Survival of the Group and Impostors.
Cast your mind back to the first time you watched the 1995 classic Clueless. If you haven’t seen it, well you have just outed yourself as a virgin, who can’t drive. We will wait for you to watch this staple of popular culture and re-join us once you can make at least two comical references to it. At the end of the film (no spoiler alert here, it was 24 years ago, that’s practically historical fact) Cher realises that she is in love with Phoebe’s boyfriend / Ant Man. I always thought this scene was a bit strange; the idea that Cher didn’t know how strongly she felt about someone, that she could be so Clueless – Ah! Makes sense now. How did it take her that long to realise what a hunk he was? Then I kind of realised that this state of clueless (ness?) is something that I experience a lot more than I ever really acknowledge. I have emotions, or feelings literally all the time, but I am not exactly an expert and explaining what they are. Am I tired? Am I hungry? Am I annoyed? Am I lonely? Am I horny? It’s strange that I can ask these questions of the same symptoms, and still not really diagnose what I am feeling correctly.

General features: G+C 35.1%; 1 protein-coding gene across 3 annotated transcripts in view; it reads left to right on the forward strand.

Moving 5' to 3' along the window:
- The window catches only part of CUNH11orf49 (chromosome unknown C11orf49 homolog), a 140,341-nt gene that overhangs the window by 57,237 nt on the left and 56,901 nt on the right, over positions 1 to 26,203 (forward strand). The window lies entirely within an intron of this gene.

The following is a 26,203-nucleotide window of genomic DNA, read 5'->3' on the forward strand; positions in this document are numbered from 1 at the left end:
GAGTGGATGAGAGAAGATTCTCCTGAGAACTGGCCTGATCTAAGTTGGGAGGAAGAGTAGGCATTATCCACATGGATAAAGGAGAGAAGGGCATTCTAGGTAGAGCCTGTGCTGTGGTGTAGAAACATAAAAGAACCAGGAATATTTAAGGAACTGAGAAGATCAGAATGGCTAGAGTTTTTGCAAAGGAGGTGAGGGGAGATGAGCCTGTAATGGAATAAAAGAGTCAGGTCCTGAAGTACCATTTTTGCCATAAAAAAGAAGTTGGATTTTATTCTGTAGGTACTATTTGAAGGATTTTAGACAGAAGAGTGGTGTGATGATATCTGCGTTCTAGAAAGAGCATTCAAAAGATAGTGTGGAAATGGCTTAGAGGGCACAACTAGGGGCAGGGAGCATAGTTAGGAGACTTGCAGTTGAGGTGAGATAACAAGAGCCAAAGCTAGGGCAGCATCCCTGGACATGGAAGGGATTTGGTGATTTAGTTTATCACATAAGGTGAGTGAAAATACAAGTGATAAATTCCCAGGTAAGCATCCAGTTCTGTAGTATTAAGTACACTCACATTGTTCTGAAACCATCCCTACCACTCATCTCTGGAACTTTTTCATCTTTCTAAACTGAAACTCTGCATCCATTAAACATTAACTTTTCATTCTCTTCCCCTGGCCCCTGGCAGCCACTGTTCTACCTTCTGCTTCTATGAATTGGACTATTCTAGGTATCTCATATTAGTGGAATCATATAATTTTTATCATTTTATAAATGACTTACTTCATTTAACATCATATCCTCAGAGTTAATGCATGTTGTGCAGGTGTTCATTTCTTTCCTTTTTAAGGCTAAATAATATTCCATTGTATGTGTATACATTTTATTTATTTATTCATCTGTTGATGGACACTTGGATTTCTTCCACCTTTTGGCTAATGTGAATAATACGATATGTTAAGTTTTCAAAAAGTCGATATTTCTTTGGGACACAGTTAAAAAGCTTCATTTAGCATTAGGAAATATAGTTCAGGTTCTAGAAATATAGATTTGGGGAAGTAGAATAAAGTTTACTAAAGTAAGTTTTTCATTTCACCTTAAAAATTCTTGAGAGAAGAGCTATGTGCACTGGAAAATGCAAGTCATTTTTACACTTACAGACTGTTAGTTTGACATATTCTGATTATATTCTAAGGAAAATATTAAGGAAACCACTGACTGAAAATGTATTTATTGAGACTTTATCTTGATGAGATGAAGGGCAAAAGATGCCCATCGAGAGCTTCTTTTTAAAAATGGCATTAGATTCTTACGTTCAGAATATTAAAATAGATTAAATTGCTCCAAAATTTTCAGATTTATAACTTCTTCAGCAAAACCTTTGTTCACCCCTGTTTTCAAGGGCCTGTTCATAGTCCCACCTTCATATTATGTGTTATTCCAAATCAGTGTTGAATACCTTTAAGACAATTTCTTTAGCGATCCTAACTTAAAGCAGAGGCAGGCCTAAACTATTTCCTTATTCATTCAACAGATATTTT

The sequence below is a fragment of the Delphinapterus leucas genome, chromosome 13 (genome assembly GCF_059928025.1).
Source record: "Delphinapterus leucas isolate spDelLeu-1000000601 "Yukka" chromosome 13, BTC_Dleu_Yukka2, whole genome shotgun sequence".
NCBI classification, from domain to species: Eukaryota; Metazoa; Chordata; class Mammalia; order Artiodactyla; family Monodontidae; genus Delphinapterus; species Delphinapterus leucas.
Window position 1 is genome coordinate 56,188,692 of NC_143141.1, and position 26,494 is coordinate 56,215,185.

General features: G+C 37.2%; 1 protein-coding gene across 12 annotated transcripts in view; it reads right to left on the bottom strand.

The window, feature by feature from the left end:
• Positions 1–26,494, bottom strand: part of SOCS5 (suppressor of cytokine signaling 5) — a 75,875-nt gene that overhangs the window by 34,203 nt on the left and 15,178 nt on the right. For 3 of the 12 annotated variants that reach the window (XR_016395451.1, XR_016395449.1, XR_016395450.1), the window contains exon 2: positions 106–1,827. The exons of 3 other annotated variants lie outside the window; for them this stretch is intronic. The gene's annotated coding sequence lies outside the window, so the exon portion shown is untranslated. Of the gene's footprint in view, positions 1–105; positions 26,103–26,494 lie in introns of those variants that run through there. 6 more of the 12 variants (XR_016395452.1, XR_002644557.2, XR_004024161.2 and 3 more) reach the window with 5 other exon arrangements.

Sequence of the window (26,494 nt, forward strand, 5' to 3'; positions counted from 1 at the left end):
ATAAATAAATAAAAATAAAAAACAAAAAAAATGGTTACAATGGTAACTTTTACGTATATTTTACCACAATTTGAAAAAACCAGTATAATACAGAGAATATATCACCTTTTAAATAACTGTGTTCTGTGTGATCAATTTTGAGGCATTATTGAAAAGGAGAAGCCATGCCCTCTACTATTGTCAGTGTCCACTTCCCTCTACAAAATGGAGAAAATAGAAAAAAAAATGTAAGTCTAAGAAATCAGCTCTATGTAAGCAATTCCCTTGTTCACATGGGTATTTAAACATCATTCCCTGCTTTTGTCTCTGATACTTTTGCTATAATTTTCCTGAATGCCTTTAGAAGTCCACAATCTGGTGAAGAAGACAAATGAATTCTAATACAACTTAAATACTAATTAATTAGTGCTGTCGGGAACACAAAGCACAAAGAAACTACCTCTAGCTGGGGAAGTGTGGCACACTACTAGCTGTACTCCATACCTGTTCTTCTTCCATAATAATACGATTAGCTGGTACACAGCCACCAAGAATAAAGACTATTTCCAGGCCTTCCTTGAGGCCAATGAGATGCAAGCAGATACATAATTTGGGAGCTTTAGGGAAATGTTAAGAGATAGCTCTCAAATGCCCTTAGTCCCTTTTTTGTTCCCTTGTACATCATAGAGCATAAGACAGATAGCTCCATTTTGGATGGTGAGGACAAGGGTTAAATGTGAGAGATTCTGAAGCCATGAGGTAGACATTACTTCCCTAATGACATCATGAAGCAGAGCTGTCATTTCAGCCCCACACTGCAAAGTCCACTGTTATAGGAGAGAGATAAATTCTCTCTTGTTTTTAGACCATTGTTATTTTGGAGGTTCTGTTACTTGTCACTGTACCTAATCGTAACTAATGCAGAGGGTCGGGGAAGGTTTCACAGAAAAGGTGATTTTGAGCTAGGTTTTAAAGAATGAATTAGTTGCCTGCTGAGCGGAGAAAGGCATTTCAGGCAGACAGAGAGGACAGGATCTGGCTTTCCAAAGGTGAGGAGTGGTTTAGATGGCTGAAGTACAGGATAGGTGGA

My most recent intellectual crush has seen me gushing over the works of Slovenian philosopher Slavoj Zizek. There is just something about the way he talks; annoying as it is, his wit and his intellect, it makes me envious that I don’t have a shred of his insight or capacity. I have to be content with orbiting his ideas and understanding them as best I can, like the scene in the Life of Brian where the lady mishears Jesus in the audience “Blessed all the Greek!”. Anyway, he said “We feel free because we lack the language to express our unfreedom”. Perhaps then I just don’t have the capacity to explain my emotions effectively to myself. Know thyself the inscription at Delphi reminds us; To know thyself is the beginning of wisdom, Socrates said; Alan Watts suggests that the reason you don’t know what you want is because you don’t know yourself! Trouble is, it is quite hard to do. I did however, stumble upon a slither of an insight into my own mental life the other day, a small idea, that as soon as I had read it, I ran with completely and identified almost every aspect of my core with it. I had found the language to express my unfreedom. I know this was something I would do ever since I first asked Jeeves if I was gay circa 1998, his reply was an overwhelming yes – I guess I couldn’t even fool a late 90s algorithm – that I would continuously google things with which I could identify. I don’t suppose it is that bad, like more awareness is a good thing, right? To me at least, it is easier to relate to someone who has diabetes, if you spent a week convinced that you had it too, based on facts from Web Doctor and a hyper vigilance of your urinating patterns. Fine, it’s not the same thing as actually having it, but you’ve done your research and isn’t that the corner stone of empathy? It’s like that scene in Wayne’s World, only made more vibrant by the dawn of the internet, when Wayne says “I once thought I have ME for an entire year. Turns out, I was just really bored.” Anyway, let’s get this back on track, the word that I recently found I could identify with, in true Spiderman Venom style was;